Clinically practicing RNs lamented the lack of cohesion and camaraderie between higher education–based nursing students; however, they recognized that SL could assist contemporary students in forming these close relationships, developing somewhat of a virtual relational agency (Larsen, 2019). Students agreed that, across the multi-campus higher education institute, SL had facilitated and maintained close associations, and even friendships with peers. In particular, they found these connections to be extremely conducive to productive, convivial group work.

Academics were acutely aware of the multiple life commitments of students, expressing their view that this explained their poor attendance at face-to-face lectures on campus. An excerpt from minutes taken at a discipline meeting demonstrated that academics were aware of a decreasing student presence on campus. This was cause for embarrassment since expert external educators had recently presented lectures to meager student audiences. The minutes reflected the ensuing conversation that considered the possibility of moving the lectures to an online format to enable greater student engagement.


A profound and unique finding of this research was that learning connections can be established and maintained in SL. In their most fundamental form, the connections involved the student and academic participants as avatars. They conversed with each other or relayed information in couples or groups. These interactions were shown to be dimensional and positive. Indeed, all of the participant groups were clear that interrelating in a virtual space was a significant component of the experience. These connections emulated real-world, casual, and peer-to-peer relationships that one might have previously seen on any higher education campus. Salmon et al. (2010) associated this with the second stage of a scaffolded model for online learning, where learners develop key relationships that support the building of virtual learning communities.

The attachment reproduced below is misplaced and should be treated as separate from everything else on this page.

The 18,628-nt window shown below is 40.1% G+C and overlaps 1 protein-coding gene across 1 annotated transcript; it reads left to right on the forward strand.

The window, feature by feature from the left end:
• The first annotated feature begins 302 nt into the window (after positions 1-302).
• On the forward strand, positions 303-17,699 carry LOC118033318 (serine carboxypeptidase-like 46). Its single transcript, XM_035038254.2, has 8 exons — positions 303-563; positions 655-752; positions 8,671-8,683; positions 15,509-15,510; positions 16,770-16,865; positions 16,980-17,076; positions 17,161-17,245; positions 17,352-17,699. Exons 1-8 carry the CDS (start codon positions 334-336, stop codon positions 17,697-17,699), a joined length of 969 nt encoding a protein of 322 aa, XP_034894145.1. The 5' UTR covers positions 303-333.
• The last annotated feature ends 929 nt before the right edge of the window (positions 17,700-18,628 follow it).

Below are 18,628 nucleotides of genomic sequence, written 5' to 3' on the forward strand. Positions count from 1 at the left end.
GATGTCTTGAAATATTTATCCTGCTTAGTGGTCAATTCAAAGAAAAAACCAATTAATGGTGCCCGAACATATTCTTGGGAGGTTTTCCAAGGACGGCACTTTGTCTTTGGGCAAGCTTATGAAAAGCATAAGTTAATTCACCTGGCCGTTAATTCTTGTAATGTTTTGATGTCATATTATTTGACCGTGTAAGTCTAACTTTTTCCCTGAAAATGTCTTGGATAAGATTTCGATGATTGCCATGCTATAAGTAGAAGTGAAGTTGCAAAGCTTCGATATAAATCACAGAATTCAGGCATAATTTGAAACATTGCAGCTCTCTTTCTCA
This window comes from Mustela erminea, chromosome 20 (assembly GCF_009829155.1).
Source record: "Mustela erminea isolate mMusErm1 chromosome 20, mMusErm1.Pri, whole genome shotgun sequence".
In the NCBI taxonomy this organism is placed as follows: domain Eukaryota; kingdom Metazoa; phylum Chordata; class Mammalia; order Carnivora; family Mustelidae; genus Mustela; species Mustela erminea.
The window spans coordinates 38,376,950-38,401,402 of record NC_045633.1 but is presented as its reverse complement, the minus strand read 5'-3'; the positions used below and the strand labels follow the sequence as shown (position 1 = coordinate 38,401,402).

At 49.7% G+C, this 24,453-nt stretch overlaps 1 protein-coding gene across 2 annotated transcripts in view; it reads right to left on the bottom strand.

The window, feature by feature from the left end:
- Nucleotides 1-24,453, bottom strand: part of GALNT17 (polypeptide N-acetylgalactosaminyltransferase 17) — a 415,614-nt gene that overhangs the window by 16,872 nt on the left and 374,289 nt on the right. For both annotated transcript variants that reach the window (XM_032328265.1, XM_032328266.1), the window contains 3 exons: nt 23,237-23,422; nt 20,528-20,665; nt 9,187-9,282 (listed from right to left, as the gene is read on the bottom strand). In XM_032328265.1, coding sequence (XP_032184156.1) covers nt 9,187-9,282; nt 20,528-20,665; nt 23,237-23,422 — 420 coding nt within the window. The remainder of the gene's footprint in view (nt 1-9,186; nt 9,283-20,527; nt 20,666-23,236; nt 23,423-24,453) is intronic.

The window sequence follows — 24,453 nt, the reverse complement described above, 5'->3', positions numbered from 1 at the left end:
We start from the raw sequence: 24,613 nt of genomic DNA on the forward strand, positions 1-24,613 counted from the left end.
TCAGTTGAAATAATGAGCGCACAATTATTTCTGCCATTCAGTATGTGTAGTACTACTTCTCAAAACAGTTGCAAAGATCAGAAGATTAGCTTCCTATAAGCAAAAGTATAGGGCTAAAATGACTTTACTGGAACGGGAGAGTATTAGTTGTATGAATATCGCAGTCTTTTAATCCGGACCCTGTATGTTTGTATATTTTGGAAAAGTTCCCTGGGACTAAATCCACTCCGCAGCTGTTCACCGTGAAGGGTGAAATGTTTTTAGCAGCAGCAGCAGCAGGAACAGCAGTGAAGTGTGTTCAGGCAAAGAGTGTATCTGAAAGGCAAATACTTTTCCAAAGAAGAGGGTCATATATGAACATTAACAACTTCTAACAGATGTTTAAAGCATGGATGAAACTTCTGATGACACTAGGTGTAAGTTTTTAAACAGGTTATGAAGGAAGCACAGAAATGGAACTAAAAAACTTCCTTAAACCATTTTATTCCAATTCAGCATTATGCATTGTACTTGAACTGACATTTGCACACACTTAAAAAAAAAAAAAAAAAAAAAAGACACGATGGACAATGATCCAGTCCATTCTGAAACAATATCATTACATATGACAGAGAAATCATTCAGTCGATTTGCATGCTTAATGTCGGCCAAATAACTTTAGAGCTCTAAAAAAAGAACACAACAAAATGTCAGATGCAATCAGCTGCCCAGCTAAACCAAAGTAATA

Parallel to this initial finding were examples of preexisting, real-world connections that were, somewhat surprisingly, enhanced by sharing virtual experiences through SL. For example, via SL, students were able to bring a portion of their nursing education into their lounge room and involve family and friends in their experience of learning. This additional, profound, and unique finding also suggests that learning the skills of nursing using SL may potentiate the development of whole communities of learners that can cross the boundaries of virtuality and reality. An ecological perspective acknowledges the importance of human resources, such as friends, peers, and family, in achieving learning as well as in the development of aspirations (Richardson, 2002). This revelation is consistent with the principles of connectivism, in which Boitshwarelo (2011) proposed that social and cultural connectedness between users does indeed augment the uptake of knowledge.